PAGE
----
Is this considered bullying?

  1. Hi all

    if I am wrong about this situation please let me know. I am a brand new nurse and I started my first job two weeks ago. My first week I noticed my preceptor was harsh on one of the nursing aides. She would gossip about her, and get frustrated with her over little stuff.

    So, on my third or fourth shift, a bed alarm went off and I went running to make sure the patient wasn't about to fall. The nursing aide according to my preceptor does not get up fast enough. Which, okay I can for sure understand that. My preceptor told me she intentionally tried to push the nursing aide out of the way to prove a point to get up faster. Instead of pushing a nursing aide out of the way to prove a point-wouldn't it have been better to discuss it in person?

    I like cristism, but I feel there is a certain way it should be said. She told me she will tell me "everything I'm doing wrong because that is what will make me a good nurse". I'm sorry if I'm wrong, but dealing with someone constantly putting me down I think would be a sign I should find a new job or maybe nursing isn't for me. I appreciate any feedback. Thanks so much.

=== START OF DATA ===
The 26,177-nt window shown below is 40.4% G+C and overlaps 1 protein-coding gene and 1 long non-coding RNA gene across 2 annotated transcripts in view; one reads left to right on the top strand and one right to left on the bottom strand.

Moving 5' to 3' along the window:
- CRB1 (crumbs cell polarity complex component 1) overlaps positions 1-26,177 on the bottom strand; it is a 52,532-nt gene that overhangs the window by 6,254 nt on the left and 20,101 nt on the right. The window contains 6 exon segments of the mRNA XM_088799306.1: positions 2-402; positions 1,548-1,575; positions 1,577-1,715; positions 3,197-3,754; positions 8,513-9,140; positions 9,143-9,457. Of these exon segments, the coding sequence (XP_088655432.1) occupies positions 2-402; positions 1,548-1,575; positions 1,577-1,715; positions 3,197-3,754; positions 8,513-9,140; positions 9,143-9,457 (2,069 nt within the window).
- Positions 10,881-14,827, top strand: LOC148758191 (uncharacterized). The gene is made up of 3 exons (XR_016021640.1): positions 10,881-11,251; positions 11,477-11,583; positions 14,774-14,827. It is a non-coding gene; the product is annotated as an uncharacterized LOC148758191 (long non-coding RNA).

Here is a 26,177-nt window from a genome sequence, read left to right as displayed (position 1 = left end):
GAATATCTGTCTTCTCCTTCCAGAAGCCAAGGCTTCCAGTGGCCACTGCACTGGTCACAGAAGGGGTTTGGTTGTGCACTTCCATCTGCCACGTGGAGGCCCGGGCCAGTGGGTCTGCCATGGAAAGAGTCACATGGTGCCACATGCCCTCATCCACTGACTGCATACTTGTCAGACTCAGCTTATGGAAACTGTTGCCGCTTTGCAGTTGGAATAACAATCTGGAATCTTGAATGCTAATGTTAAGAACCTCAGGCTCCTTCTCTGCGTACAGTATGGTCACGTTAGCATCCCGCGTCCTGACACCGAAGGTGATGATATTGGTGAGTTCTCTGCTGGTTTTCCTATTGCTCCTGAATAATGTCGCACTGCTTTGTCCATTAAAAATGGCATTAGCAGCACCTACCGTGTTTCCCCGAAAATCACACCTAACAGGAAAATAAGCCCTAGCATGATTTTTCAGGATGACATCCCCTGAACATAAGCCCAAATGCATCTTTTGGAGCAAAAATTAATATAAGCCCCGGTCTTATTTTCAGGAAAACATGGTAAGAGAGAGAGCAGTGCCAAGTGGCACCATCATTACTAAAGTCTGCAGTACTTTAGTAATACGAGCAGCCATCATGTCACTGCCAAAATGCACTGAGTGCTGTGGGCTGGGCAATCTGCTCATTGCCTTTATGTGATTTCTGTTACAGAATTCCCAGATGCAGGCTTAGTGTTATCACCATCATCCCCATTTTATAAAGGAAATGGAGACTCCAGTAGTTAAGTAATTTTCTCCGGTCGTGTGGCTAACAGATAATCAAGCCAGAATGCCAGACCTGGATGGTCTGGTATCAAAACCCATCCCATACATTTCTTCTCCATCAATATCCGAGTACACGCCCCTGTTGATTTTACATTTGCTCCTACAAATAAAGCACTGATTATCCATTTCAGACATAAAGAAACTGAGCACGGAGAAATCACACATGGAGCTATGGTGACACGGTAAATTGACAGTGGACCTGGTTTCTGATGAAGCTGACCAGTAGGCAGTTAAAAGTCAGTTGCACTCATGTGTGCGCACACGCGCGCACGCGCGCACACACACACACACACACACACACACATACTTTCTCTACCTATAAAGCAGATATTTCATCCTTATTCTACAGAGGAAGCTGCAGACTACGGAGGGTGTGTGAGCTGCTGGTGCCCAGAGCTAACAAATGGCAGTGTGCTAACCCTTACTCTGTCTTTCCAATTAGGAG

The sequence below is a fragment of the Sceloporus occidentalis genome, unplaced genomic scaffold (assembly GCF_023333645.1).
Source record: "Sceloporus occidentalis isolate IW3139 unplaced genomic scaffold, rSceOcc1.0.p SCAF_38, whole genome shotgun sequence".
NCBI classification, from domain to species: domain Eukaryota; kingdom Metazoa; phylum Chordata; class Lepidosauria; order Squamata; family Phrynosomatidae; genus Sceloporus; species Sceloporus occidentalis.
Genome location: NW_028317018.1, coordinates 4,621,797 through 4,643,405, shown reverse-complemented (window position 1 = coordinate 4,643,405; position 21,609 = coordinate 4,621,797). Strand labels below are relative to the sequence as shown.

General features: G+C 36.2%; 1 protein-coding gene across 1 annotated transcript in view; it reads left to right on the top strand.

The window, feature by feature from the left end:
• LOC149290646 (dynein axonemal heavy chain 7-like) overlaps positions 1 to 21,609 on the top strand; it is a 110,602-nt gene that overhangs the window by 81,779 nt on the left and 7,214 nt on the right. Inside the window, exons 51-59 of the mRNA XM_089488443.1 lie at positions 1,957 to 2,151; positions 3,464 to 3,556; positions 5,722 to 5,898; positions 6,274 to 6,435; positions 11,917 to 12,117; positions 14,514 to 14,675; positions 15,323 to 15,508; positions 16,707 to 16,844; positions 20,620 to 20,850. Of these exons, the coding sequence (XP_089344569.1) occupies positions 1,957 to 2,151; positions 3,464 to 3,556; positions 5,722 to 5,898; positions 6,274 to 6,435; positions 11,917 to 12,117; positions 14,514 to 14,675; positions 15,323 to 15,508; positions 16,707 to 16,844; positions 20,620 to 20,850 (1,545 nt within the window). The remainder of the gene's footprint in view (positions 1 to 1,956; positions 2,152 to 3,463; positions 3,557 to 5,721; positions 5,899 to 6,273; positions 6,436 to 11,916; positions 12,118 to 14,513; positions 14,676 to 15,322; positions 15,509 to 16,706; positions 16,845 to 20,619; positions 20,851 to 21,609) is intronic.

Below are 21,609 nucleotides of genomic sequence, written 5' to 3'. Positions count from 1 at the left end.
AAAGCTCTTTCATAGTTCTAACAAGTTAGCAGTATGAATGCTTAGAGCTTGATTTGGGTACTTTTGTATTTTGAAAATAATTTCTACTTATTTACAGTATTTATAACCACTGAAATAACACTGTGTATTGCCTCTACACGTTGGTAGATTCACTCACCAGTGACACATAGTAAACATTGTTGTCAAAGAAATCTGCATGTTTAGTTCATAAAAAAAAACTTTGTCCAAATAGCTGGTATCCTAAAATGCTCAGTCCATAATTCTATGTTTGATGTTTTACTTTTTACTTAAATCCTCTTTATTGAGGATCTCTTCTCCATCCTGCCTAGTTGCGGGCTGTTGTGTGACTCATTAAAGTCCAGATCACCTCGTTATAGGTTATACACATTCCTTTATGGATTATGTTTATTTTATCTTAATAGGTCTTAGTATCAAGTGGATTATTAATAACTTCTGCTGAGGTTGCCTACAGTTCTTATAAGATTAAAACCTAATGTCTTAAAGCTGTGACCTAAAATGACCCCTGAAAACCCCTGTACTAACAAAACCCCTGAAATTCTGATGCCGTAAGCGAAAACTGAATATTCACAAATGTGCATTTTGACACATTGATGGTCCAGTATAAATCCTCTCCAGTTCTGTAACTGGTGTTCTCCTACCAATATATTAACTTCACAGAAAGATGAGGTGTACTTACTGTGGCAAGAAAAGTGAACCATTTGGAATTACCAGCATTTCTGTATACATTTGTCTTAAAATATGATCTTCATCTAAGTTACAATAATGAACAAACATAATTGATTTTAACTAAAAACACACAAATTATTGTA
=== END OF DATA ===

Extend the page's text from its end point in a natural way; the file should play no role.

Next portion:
2. Visit Ilovenursing3 profile page

    About Ilovenursing3

    Joined: Jun '18; Posts: 38; Likes: 14

    67 Comments

  3. by   angeloublue22
    Her behavior is over the top with how she handled the nurse's aid for sure and if she is literally pushing the nurse's aid, then yes that is bullying and hostile behavior and should be addressed. That nurse's aid needs to go to management or HR. It's hard for you to address it because you're new but you can do things to make her realize her behavior in inappropriate. This may require some round about teaching for her. Like making comments about her behavior as you witness it. For instance, "That's interesting way to help someone improve. Does that work for you?" or "If you're dissatisfied with her slow reaction time, have you discussed this with her? What are some ways we can help her improve?" This way you can make it look like a learning opportunity for you but it's really one for her.
    This should not affect how you feel as a nurse. You can't let other people determine your future because you're going to run into a few people like her in your career and those people do not get to have power over your feelings unless you give them that power. Always be the positive and professional force on the unit and other people will join you. You also will have the professional high ground. I want to hear when I do things wrong because that's how we learn but yes, we all need positive feedback. Unfortunately, you cannot depend on the positive feedback of others but instead give yourself some mental high fives. I will literally cheer and dance for my damn self (I'm a weirdo). But guess what, I got everyone else on the unit to start cheering for themselves and each other.